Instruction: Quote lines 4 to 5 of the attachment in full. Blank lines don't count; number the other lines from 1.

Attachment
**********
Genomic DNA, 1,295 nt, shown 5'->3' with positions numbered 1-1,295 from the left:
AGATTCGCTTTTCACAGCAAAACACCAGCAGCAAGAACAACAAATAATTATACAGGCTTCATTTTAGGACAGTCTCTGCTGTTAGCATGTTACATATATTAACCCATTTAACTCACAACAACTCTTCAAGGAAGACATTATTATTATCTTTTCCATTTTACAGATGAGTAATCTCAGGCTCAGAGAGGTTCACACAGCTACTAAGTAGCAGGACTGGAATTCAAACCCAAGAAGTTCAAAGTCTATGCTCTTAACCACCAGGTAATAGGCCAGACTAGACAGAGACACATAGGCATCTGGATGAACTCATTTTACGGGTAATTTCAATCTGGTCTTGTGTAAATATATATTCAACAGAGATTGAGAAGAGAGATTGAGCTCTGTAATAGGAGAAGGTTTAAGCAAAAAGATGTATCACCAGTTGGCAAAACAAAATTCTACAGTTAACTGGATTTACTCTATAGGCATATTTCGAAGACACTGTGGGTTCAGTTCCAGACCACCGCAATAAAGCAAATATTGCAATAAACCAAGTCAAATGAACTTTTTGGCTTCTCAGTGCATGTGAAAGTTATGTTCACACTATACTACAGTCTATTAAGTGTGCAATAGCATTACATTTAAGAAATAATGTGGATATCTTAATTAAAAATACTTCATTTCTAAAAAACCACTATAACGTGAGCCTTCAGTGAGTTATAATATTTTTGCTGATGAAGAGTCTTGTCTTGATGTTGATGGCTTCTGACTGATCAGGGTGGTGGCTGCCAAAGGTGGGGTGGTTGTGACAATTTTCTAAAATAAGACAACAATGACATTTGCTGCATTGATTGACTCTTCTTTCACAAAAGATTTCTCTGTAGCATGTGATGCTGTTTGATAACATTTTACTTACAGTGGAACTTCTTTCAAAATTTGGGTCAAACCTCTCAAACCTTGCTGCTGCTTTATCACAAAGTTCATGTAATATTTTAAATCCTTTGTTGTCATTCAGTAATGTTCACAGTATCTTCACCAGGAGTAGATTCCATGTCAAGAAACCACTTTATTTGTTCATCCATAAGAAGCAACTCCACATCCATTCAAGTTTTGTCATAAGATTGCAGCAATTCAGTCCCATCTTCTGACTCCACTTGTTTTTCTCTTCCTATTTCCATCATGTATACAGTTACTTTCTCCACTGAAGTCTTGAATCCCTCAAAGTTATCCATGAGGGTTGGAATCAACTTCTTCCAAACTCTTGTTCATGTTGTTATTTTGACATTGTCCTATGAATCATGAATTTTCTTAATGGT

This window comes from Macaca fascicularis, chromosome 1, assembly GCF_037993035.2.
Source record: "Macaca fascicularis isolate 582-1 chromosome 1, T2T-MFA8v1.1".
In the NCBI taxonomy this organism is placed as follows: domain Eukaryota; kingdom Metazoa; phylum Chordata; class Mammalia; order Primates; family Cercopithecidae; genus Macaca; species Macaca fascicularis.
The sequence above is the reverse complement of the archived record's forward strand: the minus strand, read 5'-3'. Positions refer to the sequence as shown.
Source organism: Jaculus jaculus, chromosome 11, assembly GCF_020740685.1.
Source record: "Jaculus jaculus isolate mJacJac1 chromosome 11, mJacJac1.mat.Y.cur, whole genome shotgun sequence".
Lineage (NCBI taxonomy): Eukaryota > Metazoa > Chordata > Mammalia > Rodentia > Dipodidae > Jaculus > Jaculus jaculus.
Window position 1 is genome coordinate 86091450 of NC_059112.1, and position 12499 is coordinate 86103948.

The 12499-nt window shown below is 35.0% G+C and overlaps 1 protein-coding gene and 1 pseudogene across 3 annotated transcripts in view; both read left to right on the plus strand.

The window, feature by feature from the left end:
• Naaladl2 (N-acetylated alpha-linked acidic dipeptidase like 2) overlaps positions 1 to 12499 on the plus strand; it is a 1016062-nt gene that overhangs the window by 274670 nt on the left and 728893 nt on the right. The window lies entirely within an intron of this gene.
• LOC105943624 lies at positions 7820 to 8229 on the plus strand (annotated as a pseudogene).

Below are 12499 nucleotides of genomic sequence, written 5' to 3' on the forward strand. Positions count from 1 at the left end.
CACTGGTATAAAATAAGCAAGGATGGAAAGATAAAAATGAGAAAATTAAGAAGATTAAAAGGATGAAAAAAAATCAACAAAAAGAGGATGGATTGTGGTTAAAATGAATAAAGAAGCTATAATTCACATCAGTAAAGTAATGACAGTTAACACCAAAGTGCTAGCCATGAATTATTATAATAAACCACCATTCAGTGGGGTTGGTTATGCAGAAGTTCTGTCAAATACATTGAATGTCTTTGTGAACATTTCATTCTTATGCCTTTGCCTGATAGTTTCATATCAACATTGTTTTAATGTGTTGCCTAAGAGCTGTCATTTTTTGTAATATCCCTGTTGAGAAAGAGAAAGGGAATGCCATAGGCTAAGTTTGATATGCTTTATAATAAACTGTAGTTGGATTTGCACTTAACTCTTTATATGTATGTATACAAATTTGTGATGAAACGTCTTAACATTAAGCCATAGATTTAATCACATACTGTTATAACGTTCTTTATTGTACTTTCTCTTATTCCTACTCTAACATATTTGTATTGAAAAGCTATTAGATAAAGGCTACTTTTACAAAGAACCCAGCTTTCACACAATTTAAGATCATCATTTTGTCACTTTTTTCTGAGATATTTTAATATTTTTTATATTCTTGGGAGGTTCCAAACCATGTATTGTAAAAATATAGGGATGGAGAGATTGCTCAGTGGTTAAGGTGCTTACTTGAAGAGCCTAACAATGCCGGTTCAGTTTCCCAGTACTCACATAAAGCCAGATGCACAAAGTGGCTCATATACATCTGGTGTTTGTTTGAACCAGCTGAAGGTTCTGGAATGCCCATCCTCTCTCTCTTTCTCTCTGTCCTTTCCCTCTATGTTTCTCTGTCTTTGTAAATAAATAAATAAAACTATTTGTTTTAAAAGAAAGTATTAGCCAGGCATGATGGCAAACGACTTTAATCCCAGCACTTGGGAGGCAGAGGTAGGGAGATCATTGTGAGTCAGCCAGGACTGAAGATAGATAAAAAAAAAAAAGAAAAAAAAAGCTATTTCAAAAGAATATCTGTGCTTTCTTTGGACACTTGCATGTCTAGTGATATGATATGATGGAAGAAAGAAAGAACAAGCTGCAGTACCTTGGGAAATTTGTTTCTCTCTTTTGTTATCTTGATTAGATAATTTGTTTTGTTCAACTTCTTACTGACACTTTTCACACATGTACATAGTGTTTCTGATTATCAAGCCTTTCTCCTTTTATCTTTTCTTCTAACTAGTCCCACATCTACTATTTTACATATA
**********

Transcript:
Source record: "Macaca fascicularis isolate 582-1 chromosome 1, T2T-MFA8v1.1".
In the NCBI taxonomy this organism is placed as follows: domain Eukaryota; kingdom Metazoa; phylum Chordata; class Mammalia; order Primates; family Cercopithecidae; genus Macaca; species Macaca fascicularis.